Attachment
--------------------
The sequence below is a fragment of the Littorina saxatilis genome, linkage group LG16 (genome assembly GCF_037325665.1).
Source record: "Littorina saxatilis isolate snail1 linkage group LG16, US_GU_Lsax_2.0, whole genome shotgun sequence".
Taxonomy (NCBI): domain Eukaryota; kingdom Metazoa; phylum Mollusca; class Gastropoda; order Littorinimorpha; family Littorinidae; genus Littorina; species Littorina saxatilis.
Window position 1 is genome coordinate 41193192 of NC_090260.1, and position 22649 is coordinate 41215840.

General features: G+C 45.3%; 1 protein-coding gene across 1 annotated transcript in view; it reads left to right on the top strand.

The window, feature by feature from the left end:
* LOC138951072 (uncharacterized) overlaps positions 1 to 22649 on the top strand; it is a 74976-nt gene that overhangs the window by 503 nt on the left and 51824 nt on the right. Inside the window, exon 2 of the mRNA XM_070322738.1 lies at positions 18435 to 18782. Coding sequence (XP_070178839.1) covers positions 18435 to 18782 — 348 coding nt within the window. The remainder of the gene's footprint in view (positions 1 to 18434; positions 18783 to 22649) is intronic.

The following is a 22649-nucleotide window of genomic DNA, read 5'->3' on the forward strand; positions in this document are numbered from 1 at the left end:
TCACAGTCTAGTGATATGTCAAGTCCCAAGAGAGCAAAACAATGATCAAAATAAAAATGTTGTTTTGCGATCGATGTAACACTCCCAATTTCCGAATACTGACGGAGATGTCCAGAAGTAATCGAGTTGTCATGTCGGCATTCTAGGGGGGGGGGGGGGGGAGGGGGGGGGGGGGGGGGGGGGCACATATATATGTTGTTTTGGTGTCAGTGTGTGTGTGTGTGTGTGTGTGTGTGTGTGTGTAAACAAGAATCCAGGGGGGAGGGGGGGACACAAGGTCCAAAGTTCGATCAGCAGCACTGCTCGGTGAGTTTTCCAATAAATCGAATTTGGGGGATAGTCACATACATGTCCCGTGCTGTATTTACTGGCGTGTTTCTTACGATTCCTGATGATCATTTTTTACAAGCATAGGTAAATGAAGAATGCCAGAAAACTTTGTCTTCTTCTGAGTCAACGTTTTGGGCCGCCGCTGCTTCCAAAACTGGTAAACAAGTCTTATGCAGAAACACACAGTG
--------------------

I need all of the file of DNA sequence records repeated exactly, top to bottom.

The sequence below is a fragment of the Littorina saxatilis genome, linkage group LG16 (genome assembly GCF_037325665.1).
Source record: "Littorina saxatilis isolate snail1 linkage group LG16, US_GU_Lsax_2.0, whole genome shotgun sequence".
Taxonomy (NCBI): domain Eukaryota; kingdom Metazoa; phylum Mollusca; class Gastropoda; order Littorinimorpha; family Littorinidae; genus Littorina; species Littorina saxatilis.
Window position 1 is genome coordinate 41193192 of NC_090260.1, and position 22649 is coordinate 41215840.

General features: G+C 45.3%; 1 protein-coding gene across 1 annotated transcript in view; it reads left to right on the top strand.

The window, feature by feature from the left end:
* LOC138951072 (uncharacterized) overlaps positions 1 to 22649 on the top strand; it is a 74976-nt gene that overhangs the window by 503 nt on the left and 51824 nt on the right. Inside the window, exon 2 of the mRNA XM_070322738.1 lies at positions 18435 to 18782. Coding sequence (XP_070178839.1) covers positions 18435 to 18782 — 348 coding nt within the window. The remainder of the gene's footprint in view (positions 1 to 18434; positions 18783 to 22649) is intronic.

The following is a 22649-nucleotide window of genomic DNA, read 5'->3' on the forward strand; positions in this document are numbered from 1 at the left end:
TCACAGTCTAGTGATATGTCAAGTCCCAAGAGAGCAAAACAATGATCAAAATAAAAATGTTGTTTTGCGATCGATGTAACACTCCCAATTTCCGAATACTGACGGAGATGTCCAGAAGTAATCGAGTTGTCATGTCGGCATTCTAGGGGGGGGGGGGGGGGAGGGGGGGGGGGGGGGGGGGGGCACATATATATGTTGTTTTGGTGTCAGTGTGTGTGTGTGTGTGTGTGTGTGTGTGTGTGTAAACAAGAATCCAGGGGGGAGGGGGGGACACAAGGTCCAAAGTTCGATCAGCAGCACTGCTCGGTGAGTTTTCCAATAAATCGAATTTGGGGGATAGTCACATACATGTCCCGTGCTGTATTTACTGGCGTGTTTCTTACGATTCCTGATGATCATTTTTTACAAGCATAGGTAAATGAAGAATGCCAGAAAACTTTGTCTTCTTCTGAGTCAACGTTTTGGGCCGCCGCTGCTTCCAAAACTGGTAAACAAGTCTTATGCAGAAACACACAGTG